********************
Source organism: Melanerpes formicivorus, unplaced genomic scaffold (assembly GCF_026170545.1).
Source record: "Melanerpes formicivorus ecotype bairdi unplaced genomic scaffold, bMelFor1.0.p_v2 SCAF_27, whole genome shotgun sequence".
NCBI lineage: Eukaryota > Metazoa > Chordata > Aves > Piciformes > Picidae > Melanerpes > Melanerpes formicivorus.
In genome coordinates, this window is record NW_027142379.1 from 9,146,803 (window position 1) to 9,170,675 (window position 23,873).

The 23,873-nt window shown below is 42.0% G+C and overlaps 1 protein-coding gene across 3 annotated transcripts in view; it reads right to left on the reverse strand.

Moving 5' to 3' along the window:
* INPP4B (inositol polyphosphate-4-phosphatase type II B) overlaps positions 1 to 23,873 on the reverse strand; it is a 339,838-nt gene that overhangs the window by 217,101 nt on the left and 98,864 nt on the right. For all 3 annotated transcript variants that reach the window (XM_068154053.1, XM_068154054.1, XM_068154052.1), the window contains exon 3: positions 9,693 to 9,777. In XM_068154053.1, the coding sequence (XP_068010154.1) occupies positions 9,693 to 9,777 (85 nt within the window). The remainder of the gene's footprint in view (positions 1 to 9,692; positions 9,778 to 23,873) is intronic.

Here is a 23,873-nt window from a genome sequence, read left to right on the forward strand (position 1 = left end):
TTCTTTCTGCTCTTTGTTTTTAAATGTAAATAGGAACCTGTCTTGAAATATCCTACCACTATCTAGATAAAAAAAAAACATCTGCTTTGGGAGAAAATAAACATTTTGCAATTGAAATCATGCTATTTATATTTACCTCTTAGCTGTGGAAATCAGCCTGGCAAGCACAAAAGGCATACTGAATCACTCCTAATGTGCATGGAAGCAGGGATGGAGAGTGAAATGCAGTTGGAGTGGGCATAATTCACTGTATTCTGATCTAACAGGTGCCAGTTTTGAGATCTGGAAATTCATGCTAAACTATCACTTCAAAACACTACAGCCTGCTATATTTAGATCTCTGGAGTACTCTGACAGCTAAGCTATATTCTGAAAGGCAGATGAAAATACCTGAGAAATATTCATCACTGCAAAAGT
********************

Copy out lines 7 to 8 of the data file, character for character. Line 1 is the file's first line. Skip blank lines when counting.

* INPP4B (inositol polyphosphate-4-phosphatase type II B) overlaps positions 1 to 23,873 on the reverse strand; it is a 339,838-nt gene that overhangs the window by 217,101 nt on the left and 98,864 nt on the right. For all 3 annotated transcript variants that reach the window (XM_068154053.1, XM_068154054.1, XM_068154052.1), the window contains exon 3: positions 9,693 to 9,777. In XM_068154053.1, the coding sequence (XP_068010154.1) occupies positions 9,693 to 9,777 (85 nt within the window). The remainder of the gene's footprint in view (positions 1 to 9,692; positions 9,778 to 23,873) is intronic.

Here is a 23,873-nt window from a genome sequence, read left to right on the forward strand (position 1 = left end):